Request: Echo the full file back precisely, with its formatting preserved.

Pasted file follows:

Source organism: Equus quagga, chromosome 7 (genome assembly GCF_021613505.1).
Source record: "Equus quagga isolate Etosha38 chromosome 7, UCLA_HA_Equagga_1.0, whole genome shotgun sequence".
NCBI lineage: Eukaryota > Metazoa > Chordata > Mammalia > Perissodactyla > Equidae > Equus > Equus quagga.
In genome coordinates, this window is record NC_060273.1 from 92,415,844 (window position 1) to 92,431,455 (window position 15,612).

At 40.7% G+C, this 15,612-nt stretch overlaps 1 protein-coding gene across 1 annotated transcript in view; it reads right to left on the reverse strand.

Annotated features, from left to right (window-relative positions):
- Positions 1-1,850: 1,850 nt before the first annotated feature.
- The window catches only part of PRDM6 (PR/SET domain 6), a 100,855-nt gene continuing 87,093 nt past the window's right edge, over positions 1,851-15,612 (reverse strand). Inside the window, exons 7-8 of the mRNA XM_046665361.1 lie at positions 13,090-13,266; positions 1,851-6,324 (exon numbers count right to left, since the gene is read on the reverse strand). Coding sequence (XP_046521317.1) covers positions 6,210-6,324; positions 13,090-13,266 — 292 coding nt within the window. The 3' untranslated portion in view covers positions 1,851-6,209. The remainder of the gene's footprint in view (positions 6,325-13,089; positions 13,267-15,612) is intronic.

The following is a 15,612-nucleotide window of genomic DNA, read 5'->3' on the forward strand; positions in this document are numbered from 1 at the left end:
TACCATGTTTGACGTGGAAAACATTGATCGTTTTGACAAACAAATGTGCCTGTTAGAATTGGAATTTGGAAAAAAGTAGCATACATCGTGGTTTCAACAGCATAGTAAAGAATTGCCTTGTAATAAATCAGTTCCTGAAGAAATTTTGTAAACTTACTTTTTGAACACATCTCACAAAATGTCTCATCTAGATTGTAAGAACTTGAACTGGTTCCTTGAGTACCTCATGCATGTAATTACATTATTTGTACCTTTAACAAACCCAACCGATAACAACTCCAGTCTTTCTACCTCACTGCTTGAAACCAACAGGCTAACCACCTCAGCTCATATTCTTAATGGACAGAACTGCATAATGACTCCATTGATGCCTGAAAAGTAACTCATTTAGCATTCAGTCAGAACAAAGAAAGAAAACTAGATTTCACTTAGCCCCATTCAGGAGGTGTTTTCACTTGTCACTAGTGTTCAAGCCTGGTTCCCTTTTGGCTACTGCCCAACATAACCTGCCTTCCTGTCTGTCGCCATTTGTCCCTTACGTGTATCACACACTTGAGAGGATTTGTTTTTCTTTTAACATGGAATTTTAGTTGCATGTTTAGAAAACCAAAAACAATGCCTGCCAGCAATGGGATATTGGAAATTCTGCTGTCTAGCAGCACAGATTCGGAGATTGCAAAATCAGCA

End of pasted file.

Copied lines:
Source organism: Equus quagga, chromosome 7 (genome assembly GCF_021613505.1).
Source record: "Equus quagga isolate Etosha38 chromosome 7, UCLA_HA_Equagga_1.0, whole genome shotgun sequence".
NCBI lineage: Eukaryota > Metazoa > Chordata > Mammalia > Perissodactyla > Equidae > Equus > Equus quagga.
In genome coordinates, this window is record NC_060273.1 from 92,415,844 (window position 1) to 92,431,455 (window position 15,612).

At 40.7% G+C, this 15,612-nt stretch overlaps 1 protein-coding gene across 1 annotated transcript in view; it reads right to left on the reverse strand.

Annotated features, from left to right (window-relative positions):
- Positions 1-1,850: 1,850 nt before the first annotated feature.
- The window catches only part of PRDM6 (PR/SET domain 6), a 100,855-nt gene continuing 87,093 nt past the window's right edge, over positions 1,851-15,612 (reverse strand). Inside the window, exons 7-8 of the mRNA XM_046665361.1 lie at positions 13,090-13,266; positions 1,851-6,324 (exon numbers count right to left, since the gene is read on the reverse strand). Coding sequence (XP_046521317.1) covers positions 6,210-6,324; positions 13,090-13,266 — 292 coding nt within the window. The 3' untranslated portion in view covers positions 1,851-6,209. The remainder of the gene's footprint in view (positions 6,325-13,089; positions 13,267-15,612) is intronic.

The following is a 15,612-nucleotide window of genomic DNA, read 5'->3' on the forward strand; positions in this document are numbered from 1 at the left end:
TACCATGTTTGACGTGGAAAACATTGATCGTTTTGACAAACAAATGTGCCTGTTAGAATTGGAATTTGGAAAAAAGTAGCATACATCGTGGTTTCAACAGCATAGTAAAGAATTGCCTTGTAATAAATCAGTTCCTGAAGAAATTTTGTAAACTTACTTTTTGAACACATCTCACAAAATGTCTCATCTAGATTGTAAGAACTTGAACTGGTTCCTTGAGTACCTCATGCATGTAATTACATTATTTGTACCTTTAACAAACCCAACCGATAACAACTCCAGTCTTTCTACCTCACTGCTTGAAACCAACAGGCTAACCACCTCAGCTCATATTCTTAATGGACAGAACTGCATAATGACTCCATTGATGCCTGAAAAGTAACTCATTTAGCATTCAGTCAGAACAAAGAAAGAAAACTAGATTTCACTTAGCCCCATTCAGGAGGTGTTTTCACTTGTCACTAGTGTTCAAGCCTGGTTCCCTTTTGGCTACTGCCCAACATAACCTGCCTTCCTGTCTGTCGCCATTTGTCCCTTACGTGTATCACACACTTGAGAGGATTTGTTTTTCTTTTAACATGGAATTTTAGTTGCATGTTTAGAAAACCAAAAACAATGCCTGCCAGCAATGGGATATTGGAAATTCTGCTGTCTAGCAGCACAGATTCGGAGATTGCAAAATCAGCA